It’s true that women don’t always ask for more money in negotiations, but that is certainly not the MAIN reason for women being underpaid. There are all sorts of obvious and lurking factors for why women still continue to make less than men. Studies show that even if you control for certain variables, there are inexplicable wage differences and these likely come from hidden societal biases. I’m disappointed to see the Everygirl stand behind such a sexist view. It’s true the author offers good negotiation tips, but this is supposed to be a site that empowers women and to see this quote highlighted in particular is disturbing.

  • Miranda

    This is great advice, and I agree that many women do need to develop the skills to negotiate and to ask for more. But to say that the main reason that women don’t make as much as men is because we don’t ask is not only untrue, it perpetuates a lie about our society. There is inequality in the workplace, and it has less to do with women not asking than it has to do with sexism. The statements made in the header of this article imply that there’s nothing wrong with the status quo, it’s just that women aren’t making an effort. This is the last idea that women need to have perpetuated, because it rests firmly on the faulty assumption that we live in a fair, equal society. It’s exactly like saying “the main reason women are unhappy in their relationships is because they don’t ask for what they want.” While asking for what they want may increase their happiness in relationships, the fact remains that many of them are in relationships with people who are unwilling to give them what they want, and there is no amount of self-assertion that will change that — because a relationship holds two people and exists in a society that holds certain paradigms and you can’t say “if she’d only __, it would have worked out.” Furthermore, if you were to make the argument but substitute a different minority group: “the main reason African Americans don’t make as much as caucasians is because they don’t ask for more,” it reveals the inherent faultiness of the assumption. Minorities, women included, are doing better than they were decades ago, but there is still a huge disparity, especially in certain parts of the country where negotiation is just not going to cut it. Because the main problem is NOT that we don’t ask for it, but that we still live in a country where there is vast inequality, but we turn a blind eye to it and pretend that everything is okay.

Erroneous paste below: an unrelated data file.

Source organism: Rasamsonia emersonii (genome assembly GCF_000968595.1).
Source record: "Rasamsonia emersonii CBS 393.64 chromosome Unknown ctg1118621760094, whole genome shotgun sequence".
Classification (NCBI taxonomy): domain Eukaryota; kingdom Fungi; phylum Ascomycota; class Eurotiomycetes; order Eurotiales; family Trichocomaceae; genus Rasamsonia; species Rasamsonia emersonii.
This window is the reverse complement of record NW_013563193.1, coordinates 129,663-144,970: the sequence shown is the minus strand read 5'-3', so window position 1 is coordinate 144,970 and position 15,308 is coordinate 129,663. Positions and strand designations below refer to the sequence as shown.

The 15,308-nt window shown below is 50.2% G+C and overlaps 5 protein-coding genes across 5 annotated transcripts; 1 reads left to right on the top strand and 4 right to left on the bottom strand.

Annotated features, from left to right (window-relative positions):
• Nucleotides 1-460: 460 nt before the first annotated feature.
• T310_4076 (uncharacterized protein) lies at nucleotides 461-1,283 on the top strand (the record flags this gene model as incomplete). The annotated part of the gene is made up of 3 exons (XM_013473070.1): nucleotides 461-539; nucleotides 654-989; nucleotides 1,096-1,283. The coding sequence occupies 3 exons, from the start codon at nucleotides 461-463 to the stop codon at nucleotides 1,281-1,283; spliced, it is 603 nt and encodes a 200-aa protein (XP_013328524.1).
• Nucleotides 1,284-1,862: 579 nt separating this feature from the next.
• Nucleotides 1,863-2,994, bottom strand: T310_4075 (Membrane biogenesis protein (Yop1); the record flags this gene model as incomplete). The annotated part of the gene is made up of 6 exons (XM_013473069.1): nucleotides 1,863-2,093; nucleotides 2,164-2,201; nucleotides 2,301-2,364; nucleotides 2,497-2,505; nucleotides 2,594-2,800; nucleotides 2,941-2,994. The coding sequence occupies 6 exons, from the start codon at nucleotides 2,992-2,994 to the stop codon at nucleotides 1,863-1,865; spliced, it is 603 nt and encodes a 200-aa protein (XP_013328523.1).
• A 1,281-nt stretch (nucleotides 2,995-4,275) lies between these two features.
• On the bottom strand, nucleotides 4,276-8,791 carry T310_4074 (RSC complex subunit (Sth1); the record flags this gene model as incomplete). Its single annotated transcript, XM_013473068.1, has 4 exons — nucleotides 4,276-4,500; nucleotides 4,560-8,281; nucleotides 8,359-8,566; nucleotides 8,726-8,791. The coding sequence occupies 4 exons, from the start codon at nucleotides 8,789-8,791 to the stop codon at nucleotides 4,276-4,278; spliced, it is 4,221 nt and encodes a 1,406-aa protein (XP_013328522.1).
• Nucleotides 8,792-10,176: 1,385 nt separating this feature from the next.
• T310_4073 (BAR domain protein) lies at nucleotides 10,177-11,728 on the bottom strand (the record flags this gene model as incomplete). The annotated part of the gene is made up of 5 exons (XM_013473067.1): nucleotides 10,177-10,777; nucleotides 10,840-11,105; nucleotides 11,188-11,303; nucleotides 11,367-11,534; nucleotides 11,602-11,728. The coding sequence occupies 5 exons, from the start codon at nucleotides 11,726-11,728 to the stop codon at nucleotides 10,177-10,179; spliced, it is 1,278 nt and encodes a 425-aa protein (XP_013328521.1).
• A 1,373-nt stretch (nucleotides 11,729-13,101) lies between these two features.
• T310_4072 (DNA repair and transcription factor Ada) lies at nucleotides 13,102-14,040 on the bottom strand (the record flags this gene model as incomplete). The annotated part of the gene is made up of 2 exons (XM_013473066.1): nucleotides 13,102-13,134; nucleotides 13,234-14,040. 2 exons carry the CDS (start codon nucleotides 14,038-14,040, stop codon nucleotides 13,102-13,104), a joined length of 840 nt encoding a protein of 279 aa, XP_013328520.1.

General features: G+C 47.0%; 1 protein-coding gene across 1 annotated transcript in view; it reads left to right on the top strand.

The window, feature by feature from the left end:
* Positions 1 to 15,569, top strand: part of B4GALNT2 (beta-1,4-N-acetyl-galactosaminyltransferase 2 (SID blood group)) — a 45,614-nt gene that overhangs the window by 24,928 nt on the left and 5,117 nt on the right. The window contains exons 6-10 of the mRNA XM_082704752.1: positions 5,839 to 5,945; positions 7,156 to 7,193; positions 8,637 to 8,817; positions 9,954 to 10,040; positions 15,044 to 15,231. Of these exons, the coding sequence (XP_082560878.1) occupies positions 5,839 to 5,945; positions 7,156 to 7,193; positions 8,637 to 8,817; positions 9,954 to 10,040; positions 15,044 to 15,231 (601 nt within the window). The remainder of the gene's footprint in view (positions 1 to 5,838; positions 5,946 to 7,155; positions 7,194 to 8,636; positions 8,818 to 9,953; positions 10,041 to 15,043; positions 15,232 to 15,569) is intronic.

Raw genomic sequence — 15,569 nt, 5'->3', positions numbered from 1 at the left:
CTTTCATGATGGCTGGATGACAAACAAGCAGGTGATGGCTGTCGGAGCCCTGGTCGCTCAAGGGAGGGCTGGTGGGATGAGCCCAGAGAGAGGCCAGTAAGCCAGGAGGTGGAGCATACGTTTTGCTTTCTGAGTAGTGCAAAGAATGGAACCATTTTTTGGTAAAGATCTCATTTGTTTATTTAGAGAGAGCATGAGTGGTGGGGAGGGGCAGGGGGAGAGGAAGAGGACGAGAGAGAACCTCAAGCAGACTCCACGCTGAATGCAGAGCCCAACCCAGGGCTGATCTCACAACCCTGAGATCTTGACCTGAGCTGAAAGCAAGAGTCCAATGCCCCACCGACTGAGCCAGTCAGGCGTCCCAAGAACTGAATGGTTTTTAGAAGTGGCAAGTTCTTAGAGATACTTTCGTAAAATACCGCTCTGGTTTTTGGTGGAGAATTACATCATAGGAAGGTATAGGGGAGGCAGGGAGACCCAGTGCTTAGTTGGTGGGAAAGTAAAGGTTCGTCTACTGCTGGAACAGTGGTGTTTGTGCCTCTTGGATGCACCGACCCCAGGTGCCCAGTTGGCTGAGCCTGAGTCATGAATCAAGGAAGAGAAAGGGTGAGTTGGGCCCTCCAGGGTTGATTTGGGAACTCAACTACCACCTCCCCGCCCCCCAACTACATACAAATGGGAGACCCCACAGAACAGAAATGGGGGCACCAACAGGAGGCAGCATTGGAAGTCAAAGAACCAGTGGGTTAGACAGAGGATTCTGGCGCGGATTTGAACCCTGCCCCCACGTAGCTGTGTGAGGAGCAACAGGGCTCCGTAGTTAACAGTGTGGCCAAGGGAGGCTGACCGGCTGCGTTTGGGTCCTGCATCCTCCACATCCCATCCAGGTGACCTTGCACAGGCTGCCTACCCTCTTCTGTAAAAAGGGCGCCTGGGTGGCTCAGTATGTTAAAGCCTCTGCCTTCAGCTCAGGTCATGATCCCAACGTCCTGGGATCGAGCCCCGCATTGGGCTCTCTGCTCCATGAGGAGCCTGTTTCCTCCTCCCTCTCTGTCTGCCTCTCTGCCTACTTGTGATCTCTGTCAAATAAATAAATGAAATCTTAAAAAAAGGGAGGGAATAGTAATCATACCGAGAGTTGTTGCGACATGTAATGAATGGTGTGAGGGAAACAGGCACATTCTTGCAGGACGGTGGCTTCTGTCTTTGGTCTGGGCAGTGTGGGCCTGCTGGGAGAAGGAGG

• the legal career girl

    This is an awesome article! Thanks for sharing this advice. I have to admit, I am a little uncomfortable with the idea of negotiating, but this piece has reminded me that there’s no reason I should feel embarrassed or awkward about the idea of negotiation.

  • This is probably the most important advice. I am a bit older the demographic on this site (ok, a LOT older) & I am just NOW getting the hang of this. I am so glad to see you younger dolls taking charge of your lives & knowing your worth. While it’s never too late & I am glad to FINALLY be getting there, I am glad to see YOU doing it now when you are so young! xo lulu

  • Sarah B

    When I was negotiating my salary for my current job, I was convinced I was going to get a different job I’d applied for with a higher salary, and used that as my bargaining chip. It was a risky move, but to be honest, my feelings on the job I was negotiating were take-it-or-leave-it, so I used the opportunity to teach myself negotiation skills. And it paid off– I didn’t end up getting the other job, but because it had seemed so likely at the time, I negotiated my current job up a full $10k (plus an additional week’s vacation) over their initial offer– a total of $23k more than I’d made at my prior job!

    I’m generally bad about asking for what I want, so this was a major victory for me. I’m still proud that I took the bull by the horns and asked for– and received– everything I wanted. If you end up in negotiations for a job you may not be totally excited about, use the opportunity to learn to negotiate! You might be surprised at the results.

    • This is amazing! Kudos to you for going for it, Sarah 🙂